The fabric of this land

Old mine workings near Pontrhydygroes, Ceredigion - copyright Freya The Writer

Old mine workings near Pontrhydygroes, Ceredigion – copyright Freya The Writer

Touch the walls, feel the past reach out to you. Push away the stone, the plaster, the layers of paper upon paper and molecules of paint. Hear the voices rise from the earth, seeping between flagstones, carried on the air, drifting through the sightless windows. Feel the door’s rough grain, its paint bleached and crackled by the elements, year after year.

Step back, take it all in.

The mountains, bleak and sparse, each tree a skeletal surprise, a victory against the wind, the rain and unforgiving sun.  Notice how, at one side, the roof has triumphed over the elements, sheltered by the nearby slope. Here, a solitary sheep nestles, chewing the grass, untroubled by the wind. Turn your gaze back to the roof, see the sudden break in its spine, slates snapped, shattered and tossed to the ground. Like the broken ribs of a long dead animal, the rafters are exposed, silvered by the biting wind.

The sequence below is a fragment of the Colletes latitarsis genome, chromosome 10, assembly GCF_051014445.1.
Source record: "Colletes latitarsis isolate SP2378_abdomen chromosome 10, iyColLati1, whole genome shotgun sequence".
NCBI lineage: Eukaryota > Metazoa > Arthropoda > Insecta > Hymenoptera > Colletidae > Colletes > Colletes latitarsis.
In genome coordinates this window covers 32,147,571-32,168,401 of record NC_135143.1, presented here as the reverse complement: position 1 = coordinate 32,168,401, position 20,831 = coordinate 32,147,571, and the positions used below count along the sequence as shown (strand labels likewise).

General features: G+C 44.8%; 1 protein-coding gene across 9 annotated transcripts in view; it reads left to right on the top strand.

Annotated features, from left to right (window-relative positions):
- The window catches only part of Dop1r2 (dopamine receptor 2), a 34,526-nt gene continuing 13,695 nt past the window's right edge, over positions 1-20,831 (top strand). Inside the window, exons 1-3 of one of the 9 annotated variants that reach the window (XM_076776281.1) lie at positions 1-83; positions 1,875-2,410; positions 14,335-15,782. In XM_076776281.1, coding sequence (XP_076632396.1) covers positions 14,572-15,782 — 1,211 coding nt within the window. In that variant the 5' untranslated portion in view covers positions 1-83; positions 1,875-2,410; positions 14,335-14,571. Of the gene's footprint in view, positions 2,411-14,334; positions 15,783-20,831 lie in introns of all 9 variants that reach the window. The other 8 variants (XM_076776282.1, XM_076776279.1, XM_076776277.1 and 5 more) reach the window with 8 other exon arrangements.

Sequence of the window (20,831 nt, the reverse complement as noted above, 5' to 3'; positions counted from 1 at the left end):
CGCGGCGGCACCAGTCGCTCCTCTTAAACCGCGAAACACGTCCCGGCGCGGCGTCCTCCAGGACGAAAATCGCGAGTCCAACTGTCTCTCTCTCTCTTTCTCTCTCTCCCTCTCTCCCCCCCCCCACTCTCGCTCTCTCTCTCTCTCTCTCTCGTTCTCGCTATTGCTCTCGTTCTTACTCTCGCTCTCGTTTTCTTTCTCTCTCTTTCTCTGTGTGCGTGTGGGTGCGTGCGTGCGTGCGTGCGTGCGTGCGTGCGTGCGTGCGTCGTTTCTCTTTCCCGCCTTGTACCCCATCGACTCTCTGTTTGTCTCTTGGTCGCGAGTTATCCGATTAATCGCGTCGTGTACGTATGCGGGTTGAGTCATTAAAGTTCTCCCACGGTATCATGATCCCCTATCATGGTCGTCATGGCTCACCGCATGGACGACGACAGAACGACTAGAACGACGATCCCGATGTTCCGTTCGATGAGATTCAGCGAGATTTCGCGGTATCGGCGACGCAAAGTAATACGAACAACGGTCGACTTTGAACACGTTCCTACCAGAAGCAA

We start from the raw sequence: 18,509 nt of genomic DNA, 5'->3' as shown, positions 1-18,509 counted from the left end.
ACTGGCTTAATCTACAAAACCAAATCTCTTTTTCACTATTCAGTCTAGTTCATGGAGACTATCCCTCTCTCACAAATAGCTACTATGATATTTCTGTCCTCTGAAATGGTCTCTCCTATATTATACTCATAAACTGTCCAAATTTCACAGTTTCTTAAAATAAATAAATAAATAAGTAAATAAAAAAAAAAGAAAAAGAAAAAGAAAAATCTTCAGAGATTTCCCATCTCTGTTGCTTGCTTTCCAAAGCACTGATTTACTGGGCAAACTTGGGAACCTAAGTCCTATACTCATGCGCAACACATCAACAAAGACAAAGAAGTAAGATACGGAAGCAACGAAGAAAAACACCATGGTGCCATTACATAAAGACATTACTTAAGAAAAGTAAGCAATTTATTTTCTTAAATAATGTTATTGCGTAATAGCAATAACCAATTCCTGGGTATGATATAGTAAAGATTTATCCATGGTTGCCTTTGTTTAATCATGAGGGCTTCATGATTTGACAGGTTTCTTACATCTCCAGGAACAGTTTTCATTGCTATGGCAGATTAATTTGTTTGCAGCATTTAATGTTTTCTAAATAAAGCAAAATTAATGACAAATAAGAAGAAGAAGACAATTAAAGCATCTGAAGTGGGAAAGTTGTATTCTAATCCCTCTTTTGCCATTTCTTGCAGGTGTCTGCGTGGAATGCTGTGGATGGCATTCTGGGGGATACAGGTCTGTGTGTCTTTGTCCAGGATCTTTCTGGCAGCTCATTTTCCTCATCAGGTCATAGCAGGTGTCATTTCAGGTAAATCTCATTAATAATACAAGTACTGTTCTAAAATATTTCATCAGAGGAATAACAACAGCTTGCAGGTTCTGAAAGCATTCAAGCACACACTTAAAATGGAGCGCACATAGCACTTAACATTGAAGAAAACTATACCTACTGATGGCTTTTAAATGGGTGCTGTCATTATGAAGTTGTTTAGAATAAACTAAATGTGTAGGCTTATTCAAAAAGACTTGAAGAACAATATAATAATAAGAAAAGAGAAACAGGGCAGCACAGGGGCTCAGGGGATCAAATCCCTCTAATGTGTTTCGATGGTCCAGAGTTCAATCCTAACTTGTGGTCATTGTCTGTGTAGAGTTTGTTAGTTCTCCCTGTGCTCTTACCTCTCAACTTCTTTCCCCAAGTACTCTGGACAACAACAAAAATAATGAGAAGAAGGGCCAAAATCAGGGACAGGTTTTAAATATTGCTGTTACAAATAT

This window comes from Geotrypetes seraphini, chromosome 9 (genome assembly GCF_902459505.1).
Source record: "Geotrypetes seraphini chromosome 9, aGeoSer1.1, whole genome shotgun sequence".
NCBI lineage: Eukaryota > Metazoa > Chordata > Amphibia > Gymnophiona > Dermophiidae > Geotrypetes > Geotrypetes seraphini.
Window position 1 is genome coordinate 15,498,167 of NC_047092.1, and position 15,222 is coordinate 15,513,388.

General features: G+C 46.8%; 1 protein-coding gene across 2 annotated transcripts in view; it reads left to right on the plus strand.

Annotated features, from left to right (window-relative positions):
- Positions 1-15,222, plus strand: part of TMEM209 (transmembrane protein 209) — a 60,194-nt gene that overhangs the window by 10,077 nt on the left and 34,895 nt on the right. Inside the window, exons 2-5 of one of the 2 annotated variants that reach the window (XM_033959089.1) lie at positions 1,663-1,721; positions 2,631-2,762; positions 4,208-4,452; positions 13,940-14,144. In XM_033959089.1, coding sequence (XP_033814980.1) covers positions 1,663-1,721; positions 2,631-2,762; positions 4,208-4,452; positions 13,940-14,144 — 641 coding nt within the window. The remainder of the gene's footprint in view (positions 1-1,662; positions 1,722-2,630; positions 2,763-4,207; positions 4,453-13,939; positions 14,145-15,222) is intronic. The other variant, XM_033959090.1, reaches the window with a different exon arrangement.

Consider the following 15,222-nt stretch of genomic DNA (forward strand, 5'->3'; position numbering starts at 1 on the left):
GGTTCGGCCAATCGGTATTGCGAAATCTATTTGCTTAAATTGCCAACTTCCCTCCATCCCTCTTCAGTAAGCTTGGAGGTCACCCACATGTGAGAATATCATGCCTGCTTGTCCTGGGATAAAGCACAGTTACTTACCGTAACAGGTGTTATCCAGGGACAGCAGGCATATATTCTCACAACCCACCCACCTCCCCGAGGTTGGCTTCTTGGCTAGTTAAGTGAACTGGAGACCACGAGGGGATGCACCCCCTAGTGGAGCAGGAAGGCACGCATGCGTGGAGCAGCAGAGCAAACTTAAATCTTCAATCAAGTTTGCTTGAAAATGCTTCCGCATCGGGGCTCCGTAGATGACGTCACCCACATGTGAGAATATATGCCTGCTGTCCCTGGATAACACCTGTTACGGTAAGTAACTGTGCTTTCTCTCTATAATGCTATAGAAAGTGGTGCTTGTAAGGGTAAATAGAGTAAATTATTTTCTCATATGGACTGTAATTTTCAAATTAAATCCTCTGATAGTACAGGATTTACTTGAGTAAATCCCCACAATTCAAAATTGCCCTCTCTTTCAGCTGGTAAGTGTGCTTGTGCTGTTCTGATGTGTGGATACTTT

Now look away. Look out into the distance.

Tear up your romantic notions of this country idyll. The industrial roots of this land burrow deep into the earth. Still your thoughts long enough to hear them skulking and slithering, grasping hold of the boulders beneath your feet. They will not be silenced – they refuse to hide. See the heaps of spoil, punctured by wooden pilings, markers of tunnels and structures abandoned long ago. Open your eyes and heart to the rusted iron carcasses resting, now dormant as the streams continue roaring ceaselessly in the valley below.

Here broods an industrial land, exhumed by man’s hand.

Here is a land of secrets, laid bare if you care to look.

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7 thoughts on “The fabric of this land

  1. Very intensely written! I like the photograph to go with…a patch of greenness symbolizing life, and the blue sky hovering above the harshness.

  2. Powerful evocation of things, past and present; of man-made artifacts as well as Nature’s simple beauties.
    I like the photo too. The angle certainly adds meaning; especially as the picture needs to be scrolled little by little to be fully seen.

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